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Is Sleep The Most Important Element of Low Back Pain?

April 7, 2016

This morning I woke up with the first thought of how great I slept last night.  This is a rare event for me lately with a business to run, patients to treat, a toddler who sometimes sleeps all night and sometimes doesn’t and a wife who is about to have another child any day now.  So needless to say sleep is a rare event.  Last night’s sleep was super important though. I’ve been recently training for a half marathon that takes place in a few months and two days ago I had my longest run yet, 9 miles.


So naturally after that far of a run my body needed some rest and recovery. Unfortunately, the night after the run my sleep was interrupted many times. I felt especially sore and fatigued the next day.  But today after a great night sleep I can tell my body had a chance to recovery and I am ready to run again.  And when I woke up this morning I thought to myself how important sleep is and how I absolutely have to write this down and share it with you.

We all know that sleep is important but I don’t think all of us know how important it is for the healing process. When we enter sleep we go through several phases of sleep cycles.  The one I want to focus on is called REM sleep.

sleep cycle

This is the deepest sleep cycle and lasts only 90 minutes and we usually only get 3-4 cycles of these each night.  REM stands for Rapid Eye Movement but for the sake of this conversation I want to focus on what happens during REM sleep.  There are many things that happen but most importantly our body releases Human Growth Hormone (HGH) during these cycles of sleep.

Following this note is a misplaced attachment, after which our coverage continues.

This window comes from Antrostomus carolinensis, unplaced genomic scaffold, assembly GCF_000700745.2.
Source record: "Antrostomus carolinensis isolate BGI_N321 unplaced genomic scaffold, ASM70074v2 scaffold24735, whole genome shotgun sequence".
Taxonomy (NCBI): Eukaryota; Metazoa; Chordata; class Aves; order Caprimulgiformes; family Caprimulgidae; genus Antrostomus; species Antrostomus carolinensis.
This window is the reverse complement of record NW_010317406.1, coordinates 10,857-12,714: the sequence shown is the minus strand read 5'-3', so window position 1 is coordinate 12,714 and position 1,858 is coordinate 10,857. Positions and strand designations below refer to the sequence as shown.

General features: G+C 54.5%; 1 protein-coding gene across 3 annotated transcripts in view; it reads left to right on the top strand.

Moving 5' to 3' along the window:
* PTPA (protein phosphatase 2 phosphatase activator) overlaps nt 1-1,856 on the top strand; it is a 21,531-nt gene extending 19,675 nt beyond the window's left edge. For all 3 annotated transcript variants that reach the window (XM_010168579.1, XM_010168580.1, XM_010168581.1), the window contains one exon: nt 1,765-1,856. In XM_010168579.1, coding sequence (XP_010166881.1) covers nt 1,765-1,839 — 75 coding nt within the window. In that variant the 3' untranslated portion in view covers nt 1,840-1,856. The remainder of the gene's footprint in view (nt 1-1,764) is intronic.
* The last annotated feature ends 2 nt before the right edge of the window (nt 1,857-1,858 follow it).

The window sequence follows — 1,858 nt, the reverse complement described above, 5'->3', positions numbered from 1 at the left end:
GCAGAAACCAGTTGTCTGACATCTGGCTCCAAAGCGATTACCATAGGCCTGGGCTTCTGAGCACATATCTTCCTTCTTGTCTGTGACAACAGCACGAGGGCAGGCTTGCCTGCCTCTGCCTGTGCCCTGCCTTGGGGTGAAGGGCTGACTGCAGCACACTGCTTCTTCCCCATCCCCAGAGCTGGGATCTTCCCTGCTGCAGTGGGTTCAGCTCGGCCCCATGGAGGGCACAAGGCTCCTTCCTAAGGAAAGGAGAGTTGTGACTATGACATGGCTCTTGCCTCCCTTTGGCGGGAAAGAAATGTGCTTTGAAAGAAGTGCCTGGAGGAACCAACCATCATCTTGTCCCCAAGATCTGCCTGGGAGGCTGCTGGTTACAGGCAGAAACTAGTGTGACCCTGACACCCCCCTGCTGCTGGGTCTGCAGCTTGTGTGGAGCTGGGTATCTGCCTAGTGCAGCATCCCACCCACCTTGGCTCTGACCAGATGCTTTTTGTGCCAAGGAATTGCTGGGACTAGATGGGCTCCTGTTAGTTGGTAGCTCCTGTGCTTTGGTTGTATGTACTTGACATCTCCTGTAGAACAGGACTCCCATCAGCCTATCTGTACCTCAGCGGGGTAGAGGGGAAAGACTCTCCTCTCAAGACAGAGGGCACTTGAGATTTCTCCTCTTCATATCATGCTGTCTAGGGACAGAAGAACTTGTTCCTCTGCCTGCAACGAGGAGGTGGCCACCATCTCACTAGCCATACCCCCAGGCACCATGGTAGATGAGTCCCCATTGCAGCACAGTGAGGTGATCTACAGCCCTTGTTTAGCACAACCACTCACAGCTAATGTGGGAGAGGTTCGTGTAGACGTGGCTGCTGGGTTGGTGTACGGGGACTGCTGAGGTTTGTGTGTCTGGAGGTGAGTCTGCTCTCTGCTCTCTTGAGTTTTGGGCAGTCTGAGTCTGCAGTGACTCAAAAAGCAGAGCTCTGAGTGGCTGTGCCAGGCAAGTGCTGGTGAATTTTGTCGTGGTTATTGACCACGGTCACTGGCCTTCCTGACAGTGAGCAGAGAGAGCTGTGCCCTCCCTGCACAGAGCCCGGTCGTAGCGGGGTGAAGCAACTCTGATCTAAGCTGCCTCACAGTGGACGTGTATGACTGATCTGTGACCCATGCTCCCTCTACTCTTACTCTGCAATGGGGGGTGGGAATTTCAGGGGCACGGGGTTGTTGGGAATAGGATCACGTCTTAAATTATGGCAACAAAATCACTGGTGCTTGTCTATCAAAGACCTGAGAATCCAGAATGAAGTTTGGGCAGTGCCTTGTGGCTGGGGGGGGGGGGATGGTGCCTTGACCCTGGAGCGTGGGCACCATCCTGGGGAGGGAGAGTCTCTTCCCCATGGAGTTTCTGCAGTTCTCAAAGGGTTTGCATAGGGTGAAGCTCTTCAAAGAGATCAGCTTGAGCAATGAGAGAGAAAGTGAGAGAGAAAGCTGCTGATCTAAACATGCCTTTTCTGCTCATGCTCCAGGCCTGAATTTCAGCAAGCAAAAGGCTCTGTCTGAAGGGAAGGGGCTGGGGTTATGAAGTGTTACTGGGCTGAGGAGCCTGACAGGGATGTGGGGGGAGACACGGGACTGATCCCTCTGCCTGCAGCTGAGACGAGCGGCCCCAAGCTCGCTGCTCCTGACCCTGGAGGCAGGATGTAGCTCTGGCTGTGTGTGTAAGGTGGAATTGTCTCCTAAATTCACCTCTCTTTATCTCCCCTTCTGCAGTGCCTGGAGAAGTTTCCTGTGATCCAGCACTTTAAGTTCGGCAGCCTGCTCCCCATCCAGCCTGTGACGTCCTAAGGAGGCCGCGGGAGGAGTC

how HGH works

HGH is responsible for our cell recovery and growth.  In fact, this is the only time the body releases these hormones is when we sleep. This hormone is responsible for rebuilding our broken down body tissues.  It is essential to healing.  Those of you that have experienced pain know how sleep can be effected and usually decreases our sleep in total.  I want to point out how important sleep is to the recovery process.  Frequently I hear people talking about having recovery days as it relates to physical therapy or exercise but I don’t think people understand really how the body recovers. Most of our painful conditions that we experience with any condition, but especially with lower back pain, is related to inflammation.  Inflammation as mentioned early is the bodies first step in the healing process.  It is the step where the body’s immune system begins to section off damaged cells and eat or reprocess the dead cells.  Then as we sleep HGH stimulates the next phases of healing.

A patient that I worked with a few years ago comes to mind. He was recovering from a shoulder surgery and he was not making much progress.  His tissues were inflamed and painful. His range of motion was poor and he was about 4 weeks behind where he should be.  As I got to talking with him I made a comment about how tired he looked.  He mentioned that he hadn’t gotten more than 2 hours of sleep in over 2 months. At that moment I stopped his physical therapy session and discussed the importance of sleep.  He agreed that sleep was important but was lacking the strategies on how to get better sleep.  So we came up with this.  He was on a regular dose of NSAID’s to reduce his pain level.  So he decided to take the PM version of his NSAID’s for one weekend to see how it went. He came in Monday morning with a huge smile on his face. In just 3 nights he was able to reduce his pain level by 50% and his range of motion increased to a normal level for that phase after surgery. Unbelievable results with simply tweaking the sleep cycles.  You see the body has an amazing ability to heal itself.  Nobody can do that for it. But it only heals itself when given the proper environment.  That environment must include sleep, nutrition, oxygen, and water.  The physical environment is also an important one but is not as important as the essentials just mentioned.